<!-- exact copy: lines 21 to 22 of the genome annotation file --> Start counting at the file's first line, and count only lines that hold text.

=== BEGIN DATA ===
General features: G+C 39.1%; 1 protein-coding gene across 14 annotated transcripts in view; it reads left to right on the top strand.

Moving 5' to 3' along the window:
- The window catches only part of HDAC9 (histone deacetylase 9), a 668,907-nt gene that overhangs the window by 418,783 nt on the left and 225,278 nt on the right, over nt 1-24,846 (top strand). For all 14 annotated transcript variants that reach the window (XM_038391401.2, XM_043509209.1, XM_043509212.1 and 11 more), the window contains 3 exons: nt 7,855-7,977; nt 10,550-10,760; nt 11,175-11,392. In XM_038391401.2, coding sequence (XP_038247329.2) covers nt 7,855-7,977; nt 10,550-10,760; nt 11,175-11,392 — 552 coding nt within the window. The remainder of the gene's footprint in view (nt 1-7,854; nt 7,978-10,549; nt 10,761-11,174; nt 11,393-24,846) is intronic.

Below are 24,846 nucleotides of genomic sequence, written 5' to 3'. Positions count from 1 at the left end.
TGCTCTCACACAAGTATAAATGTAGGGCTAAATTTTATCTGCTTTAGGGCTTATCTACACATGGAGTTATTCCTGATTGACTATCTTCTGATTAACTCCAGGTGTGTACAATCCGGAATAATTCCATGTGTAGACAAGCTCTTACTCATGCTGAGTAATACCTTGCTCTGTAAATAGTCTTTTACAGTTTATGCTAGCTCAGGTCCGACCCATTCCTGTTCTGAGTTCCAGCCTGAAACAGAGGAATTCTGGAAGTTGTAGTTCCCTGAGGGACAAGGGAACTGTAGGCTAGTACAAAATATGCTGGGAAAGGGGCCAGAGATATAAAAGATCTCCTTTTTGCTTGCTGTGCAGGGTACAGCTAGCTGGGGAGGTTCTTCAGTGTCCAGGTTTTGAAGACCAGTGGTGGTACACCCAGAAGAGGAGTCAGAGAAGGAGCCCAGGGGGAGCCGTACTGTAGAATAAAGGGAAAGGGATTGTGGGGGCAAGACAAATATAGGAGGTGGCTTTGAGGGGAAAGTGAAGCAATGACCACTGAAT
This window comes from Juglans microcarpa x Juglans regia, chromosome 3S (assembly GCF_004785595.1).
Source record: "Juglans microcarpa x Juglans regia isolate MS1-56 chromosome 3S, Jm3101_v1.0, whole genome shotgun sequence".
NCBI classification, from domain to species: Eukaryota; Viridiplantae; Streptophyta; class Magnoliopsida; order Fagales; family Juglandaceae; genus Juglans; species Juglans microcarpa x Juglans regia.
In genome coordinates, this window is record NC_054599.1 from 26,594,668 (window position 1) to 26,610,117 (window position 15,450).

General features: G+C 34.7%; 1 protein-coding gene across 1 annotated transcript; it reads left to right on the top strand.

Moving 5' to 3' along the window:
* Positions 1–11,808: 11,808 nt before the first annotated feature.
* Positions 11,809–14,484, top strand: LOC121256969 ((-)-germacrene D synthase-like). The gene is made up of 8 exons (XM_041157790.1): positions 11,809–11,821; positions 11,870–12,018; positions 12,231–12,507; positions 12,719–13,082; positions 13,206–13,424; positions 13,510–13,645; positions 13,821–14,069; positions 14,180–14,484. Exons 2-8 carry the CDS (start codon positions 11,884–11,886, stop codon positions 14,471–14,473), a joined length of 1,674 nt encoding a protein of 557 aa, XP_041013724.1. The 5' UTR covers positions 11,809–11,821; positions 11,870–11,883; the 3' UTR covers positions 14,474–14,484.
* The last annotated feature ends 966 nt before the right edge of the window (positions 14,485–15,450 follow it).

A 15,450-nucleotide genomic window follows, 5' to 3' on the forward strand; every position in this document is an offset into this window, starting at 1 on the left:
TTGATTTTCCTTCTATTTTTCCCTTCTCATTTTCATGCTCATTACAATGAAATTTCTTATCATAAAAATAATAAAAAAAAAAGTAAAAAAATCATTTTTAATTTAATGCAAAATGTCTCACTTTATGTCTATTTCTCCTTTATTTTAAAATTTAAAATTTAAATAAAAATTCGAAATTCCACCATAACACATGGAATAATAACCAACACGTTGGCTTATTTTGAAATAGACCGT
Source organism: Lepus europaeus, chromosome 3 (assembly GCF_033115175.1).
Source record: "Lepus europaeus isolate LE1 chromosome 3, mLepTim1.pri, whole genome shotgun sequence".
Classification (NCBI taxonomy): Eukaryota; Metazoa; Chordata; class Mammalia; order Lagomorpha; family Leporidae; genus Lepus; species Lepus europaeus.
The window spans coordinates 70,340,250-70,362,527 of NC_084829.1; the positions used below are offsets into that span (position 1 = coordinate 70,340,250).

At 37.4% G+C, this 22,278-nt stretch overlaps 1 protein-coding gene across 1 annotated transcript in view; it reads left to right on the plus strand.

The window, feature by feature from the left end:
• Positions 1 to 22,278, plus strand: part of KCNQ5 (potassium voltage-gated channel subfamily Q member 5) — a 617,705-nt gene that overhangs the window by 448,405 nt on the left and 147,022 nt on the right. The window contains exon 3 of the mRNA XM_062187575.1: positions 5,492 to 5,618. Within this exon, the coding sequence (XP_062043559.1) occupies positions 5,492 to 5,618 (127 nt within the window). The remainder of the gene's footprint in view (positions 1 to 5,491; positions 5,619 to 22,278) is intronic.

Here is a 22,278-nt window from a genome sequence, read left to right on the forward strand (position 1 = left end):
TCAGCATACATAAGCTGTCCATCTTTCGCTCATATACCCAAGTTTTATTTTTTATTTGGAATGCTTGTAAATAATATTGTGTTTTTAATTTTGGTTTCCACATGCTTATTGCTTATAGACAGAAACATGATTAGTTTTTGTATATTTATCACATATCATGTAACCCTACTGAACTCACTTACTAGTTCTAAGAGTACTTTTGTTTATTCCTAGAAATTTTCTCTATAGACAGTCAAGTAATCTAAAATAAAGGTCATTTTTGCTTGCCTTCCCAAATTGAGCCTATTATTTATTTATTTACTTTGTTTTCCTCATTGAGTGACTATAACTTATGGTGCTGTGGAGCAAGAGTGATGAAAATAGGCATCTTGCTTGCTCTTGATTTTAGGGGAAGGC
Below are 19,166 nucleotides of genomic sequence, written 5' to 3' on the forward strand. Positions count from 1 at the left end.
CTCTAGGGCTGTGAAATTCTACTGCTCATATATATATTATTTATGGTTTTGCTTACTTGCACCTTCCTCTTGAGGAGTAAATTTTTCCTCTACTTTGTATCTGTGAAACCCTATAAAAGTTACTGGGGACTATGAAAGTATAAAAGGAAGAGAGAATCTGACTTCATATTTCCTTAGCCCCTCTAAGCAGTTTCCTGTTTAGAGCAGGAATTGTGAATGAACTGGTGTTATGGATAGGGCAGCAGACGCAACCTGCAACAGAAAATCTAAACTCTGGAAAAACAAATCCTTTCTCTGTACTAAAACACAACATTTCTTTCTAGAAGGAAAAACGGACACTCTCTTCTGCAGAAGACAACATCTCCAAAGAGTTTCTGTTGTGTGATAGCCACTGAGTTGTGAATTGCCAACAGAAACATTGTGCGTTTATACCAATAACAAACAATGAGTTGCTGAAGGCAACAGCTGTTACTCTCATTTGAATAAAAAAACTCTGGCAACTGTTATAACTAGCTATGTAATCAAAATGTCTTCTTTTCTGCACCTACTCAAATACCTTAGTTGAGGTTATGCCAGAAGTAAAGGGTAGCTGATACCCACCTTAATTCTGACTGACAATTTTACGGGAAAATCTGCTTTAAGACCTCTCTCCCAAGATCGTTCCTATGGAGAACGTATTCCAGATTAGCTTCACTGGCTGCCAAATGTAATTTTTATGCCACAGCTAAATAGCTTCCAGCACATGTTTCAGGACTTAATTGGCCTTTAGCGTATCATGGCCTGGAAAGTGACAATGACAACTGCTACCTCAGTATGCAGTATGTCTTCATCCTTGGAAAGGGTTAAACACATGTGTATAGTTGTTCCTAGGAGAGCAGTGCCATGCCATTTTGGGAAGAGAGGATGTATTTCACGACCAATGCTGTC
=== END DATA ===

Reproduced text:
At 37.4% G+C, this 22,278-nt stretch overlaps 1 protein-coding gene across 1 annotated transcript in view; it reads left to right on the plus strand.

The window, feature by feature from the left end: